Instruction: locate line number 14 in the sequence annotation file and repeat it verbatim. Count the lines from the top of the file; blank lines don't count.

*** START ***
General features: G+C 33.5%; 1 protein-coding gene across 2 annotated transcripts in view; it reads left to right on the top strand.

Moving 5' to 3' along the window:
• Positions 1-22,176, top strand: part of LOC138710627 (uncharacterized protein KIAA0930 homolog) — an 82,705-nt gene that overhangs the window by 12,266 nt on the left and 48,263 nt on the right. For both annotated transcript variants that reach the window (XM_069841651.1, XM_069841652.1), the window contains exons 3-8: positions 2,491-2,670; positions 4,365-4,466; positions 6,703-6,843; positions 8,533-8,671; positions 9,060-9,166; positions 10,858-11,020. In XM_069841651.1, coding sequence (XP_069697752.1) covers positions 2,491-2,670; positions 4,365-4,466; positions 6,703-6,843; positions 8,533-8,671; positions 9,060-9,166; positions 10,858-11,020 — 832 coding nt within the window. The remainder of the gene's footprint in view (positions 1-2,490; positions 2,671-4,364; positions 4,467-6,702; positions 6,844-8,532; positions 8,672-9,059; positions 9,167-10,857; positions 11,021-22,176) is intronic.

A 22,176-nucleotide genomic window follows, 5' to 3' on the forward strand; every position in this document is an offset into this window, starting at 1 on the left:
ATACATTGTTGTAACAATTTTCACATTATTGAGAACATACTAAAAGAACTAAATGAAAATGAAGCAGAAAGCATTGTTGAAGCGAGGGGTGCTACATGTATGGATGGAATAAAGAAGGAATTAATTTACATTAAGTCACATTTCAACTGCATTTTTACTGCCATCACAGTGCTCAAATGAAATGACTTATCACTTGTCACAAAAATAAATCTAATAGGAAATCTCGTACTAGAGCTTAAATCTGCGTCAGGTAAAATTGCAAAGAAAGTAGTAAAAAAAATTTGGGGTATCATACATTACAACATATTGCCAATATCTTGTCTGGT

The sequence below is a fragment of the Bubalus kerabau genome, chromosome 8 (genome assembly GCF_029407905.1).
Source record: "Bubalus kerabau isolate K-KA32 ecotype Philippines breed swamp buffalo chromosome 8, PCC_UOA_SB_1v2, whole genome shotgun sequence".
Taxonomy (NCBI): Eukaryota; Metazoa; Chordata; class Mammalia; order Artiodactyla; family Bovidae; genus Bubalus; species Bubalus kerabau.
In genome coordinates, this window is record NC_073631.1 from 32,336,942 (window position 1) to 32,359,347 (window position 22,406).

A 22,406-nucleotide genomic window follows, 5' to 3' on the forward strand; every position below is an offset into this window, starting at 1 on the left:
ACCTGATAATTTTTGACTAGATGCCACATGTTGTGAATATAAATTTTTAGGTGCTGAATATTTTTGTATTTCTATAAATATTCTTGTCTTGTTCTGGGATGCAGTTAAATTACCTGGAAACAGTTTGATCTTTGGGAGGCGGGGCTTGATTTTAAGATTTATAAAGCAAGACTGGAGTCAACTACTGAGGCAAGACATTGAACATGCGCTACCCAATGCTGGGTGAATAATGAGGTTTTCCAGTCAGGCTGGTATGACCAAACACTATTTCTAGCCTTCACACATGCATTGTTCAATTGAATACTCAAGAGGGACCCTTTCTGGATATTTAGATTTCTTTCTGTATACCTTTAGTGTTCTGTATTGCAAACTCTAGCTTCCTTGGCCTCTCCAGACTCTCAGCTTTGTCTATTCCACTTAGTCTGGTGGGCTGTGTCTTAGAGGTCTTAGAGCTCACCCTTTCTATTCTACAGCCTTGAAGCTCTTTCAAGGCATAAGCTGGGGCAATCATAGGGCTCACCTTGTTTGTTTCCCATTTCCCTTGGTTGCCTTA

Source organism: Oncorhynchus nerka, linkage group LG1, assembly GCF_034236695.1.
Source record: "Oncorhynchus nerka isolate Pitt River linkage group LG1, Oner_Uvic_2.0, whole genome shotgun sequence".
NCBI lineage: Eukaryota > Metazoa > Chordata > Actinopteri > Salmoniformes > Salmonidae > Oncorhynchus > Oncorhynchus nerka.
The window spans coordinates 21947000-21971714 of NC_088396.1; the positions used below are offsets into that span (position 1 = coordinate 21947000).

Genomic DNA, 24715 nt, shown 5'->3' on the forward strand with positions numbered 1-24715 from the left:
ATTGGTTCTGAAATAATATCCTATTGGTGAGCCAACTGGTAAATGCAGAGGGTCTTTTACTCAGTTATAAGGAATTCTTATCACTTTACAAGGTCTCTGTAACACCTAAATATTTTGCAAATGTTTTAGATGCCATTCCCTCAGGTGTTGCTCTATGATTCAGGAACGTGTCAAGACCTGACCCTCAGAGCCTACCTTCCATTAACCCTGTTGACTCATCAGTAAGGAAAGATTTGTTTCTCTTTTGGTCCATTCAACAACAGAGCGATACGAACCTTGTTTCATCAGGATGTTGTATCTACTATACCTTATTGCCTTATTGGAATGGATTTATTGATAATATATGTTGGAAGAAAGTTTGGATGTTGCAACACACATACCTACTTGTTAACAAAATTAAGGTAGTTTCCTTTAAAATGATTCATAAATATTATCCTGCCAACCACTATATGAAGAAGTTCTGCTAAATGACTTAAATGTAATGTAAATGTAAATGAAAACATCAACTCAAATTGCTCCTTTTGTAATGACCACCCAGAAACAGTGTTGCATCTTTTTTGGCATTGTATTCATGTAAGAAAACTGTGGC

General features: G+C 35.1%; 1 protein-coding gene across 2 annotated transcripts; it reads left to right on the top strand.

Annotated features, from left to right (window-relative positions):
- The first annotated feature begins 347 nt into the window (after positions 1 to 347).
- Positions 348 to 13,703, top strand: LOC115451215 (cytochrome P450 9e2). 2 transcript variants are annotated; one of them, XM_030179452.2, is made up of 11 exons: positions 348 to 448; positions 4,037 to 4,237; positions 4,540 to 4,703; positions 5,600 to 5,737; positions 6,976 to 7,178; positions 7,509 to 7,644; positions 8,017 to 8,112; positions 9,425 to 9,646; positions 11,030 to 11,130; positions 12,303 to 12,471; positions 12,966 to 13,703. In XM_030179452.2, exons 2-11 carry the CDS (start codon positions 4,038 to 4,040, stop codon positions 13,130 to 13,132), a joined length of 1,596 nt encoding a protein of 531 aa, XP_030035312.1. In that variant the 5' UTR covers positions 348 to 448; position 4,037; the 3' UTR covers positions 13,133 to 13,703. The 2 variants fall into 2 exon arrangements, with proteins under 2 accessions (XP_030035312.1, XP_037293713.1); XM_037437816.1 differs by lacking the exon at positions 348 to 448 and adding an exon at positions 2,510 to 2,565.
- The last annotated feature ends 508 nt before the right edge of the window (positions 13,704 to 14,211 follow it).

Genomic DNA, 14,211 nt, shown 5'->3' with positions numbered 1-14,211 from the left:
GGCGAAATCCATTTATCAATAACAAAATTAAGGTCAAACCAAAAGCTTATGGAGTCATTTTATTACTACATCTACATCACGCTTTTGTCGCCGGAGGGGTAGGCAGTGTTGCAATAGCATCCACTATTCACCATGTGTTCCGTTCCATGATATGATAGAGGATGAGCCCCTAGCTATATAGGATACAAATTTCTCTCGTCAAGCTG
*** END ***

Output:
NCBI lineage: Eukaryota > Metazoa > Chordata > Actinopteri > Salmoniformes > Salmonidae > Oncorhynchus > Oncorhynchus nerka.